U.S., Mexico Discuss Economy, Drug Gangs, Migration at Summit

U.S. President Joe Biden walks with Mexico's President Andres Manuel Lopez Obrador as he arrives at the Felipe Angeles International Airport, to attend the North American Leaders' Summit, in Santa Lucia, Mexico January 8, 2023. REUTERS/Henry Romero
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MEXICO CITY, Jan 9 (Reuters) – U.S. President Joe Biden and his Mexican counterpart discussed stronger economic ties, fighting the illegal drug trade, and approaches to curbing illegal migration at a meeting in Mexico City on Monday, the White House said in a statement.

Biden and Mexican President Andres Manuel Lopez Obrador also discussed incentives to promote investment in semiconductor manufacturing along the border in the bilateral meeting, the White House said.

“There are unmatched conditions to start a new policy of economic and social integration in our continent,” Lopez Obrador said at the start of the meeting, urging Biden to invest in the region.

Lopez Obrador is hosting Biden and Canadian Prime Minister Justin Trudeau from Monday to Wednesday for the first summit between the three since late 2021.

The talk of closer partnership comes even as disagreements persist over Lopez Obrador’s nationalist energy policies, which led to the launch of a formal trade complaint in July by Washington and Ottawa.

Lopez Obrador said a trade agreement has proven to be a valuable instrument but that there was continuous growth in its Pacific ports with goods from Asia, signaling the countries remain dependent on Asian industrial production.

“Couldn’t we produce in America what we consume? Of course, it is a matter of definition and joint planning of our future development,” he said during a meeting with Biden.

Since the COVID-19 pandemic battered supply chains, policymakers have stepped up calls for firms to relocate business from Asia to beef up the economies covered by the United States-Mexico-Canada regional trade agreement.

The two leaders also reaffirmed their commitment to use “innovative approaches” to reduce irregular migration, after the Biden Administration recently introduced a policy to expel back to Mexico migrants from Cuba, Haiti and Nicaragua who cross the border illegally.

Mexico has urged the United States to commit funds to Central America and southern Mexico to boost development and stem migration from one of the poorest regions in the hemisphere, and to make it easier for migrants to get U.S. jobs.

The leaders discussed more cooperation to prosecute drug traffickers and disrupt supplies of chemicals used to make fentanyl, the White House said, with the synthetic opioid blamed for thousands of U.S. deaths.

Two Mexican officials, speaking on condition of anonymity, told Reuters earlier on Monday the plan would in essence involve Mexico reducing the fentanyl smuggled across the border in exchange for the United States’ bringing down the number of guns being trafficked into Mexico.

Mexico last week arrested a prominent cartel leader, Ovidio Guzman, who is wanted in the United States. Weaponry used by Guzman’s gang had come into the country from U.S. border states, one of the Mexican officials said.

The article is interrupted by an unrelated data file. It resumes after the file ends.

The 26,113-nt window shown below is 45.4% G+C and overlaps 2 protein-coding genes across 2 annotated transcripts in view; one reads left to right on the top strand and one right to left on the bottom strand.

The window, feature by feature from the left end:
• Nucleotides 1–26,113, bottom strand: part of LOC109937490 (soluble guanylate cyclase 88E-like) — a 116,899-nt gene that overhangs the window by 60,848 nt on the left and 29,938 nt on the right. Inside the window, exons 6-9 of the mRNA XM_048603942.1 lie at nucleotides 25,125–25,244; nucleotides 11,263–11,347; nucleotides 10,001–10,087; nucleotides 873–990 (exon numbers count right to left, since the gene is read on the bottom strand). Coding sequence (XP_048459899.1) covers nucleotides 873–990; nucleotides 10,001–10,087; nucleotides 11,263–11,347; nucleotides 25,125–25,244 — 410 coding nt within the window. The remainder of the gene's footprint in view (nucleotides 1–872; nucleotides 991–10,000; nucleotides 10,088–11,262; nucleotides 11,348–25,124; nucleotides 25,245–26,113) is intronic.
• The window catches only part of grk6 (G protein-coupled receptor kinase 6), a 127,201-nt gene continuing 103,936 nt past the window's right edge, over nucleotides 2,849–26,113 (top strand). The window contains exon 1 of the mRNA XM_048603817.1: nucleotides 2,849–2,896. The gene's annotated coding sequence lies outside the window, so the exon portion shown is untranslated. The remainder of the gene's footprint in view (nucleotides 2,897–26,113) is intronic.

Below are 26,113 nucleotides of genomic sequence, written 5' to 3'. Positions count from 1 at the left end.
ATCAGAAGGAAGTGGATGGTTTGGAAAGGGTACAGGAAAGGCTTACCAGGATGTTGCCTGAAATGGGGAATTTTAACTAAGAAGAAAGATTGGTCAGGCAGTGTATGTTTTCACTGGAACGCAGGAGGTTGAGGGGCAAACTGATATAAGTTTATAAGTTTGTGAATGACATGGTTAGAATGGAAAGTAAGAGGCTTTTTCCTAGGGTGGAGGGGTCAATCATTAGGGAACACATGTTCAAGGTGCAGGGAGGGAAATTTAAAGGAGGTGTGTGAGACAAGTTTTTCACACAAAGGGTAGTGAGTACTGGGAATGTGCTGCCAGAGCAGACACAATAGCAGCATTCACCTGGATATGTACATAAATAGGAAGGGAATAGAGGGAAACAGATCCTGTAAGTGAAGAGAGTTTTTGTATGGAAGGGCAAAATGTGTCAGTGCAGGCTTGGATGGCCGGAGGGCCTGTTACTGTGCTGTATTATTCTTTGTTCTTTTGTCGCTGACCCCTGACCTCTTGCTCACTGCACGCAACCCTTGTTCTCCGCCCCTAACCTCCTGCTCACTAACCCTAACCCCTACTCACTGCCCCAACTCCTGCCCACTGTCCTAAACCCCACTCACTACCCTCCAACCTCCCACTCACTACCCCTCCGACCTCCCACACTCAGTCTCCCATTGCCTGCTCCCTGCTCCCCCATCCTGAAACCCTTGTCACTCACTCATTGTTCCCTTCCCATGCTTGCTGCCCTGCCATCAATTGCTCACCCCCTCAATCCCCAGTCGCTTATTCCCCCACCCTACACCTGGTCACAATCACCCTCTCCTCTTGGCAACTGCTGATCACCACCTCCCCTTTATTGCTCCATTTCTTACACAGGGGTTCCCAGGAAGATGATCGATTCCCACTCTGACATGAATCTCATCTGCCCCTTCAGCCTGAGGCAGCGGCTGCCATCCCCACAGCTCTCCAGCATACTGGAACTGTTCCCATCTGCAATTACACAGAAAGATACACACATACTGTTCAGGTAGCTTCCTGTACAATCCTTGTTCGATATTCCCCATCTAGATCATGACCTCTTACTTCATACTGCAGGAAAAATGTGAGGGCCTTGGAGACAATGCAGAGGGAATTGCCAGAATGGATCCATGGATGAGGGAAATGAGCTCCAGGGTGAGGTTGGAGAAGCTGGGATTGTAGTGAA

Despite the talk of strengthening ties, tensions remain. Lopez Obrador has alarmed the United States with a plan to prohibit imports of genetically-modified corn, though Mexico agreed to delay the ban until 2025. The three trading partners have also been at loggerheads over auto rules of origin.

“Trade tensions over automobiles, customs rules, genetically-modified corn and Mexico’s energy policies are already high and could sharpen,” said Jake Colvin, president of the Washington-based National Foreign Trade Council.

“To create a North American corridor to outcompete China, the United States, Canada and Mexico need to be on the same economic page,” he added.

Lopez Obrador, a combative leftist, says his energy policy is a matter of national sovereignty, arguing that past governments skewed the market to favor private interests.

The United States and Canada say their firms have been disadvantaged by Lopez Obrador’s campaign to give control of the market to his cash-strapped state energy companies, and the row has taken the shine off the outlook for investment.

Trudeau told Reuters on Friday he would make the case that resolving the energy dispute would help bring more foreign capital to Mexico, and was confident of making progress.

As part of that drive, Lopez Obrador – who in June snubbed Biden’s invitation to the Summit of the Americas in Los Angeles in protest at his exclusion of the leaders of Cuba, Venezuela and Nicaragua – wants to discuss his plan to boost solar power in northern Mexico and secure U.S. financial support for it.

Christopher Landau, U.S. ambassador to Mexico under former President Donald Trump, said domestic politics meant finding compromises on energy, as well as migration would be difficult.

“There’s no obvious deal that satisfies all of their domestic interests,” he said, “but I think it’s in all their domestic interest to say they get along.”

Reporting by Dave Graham and Jarrett Renshaw; Additional reporting by Andrea Shalal; Editing by Chizu Nomiyama, Alistair Bell, Leslie Adler and Lincoln Feast.
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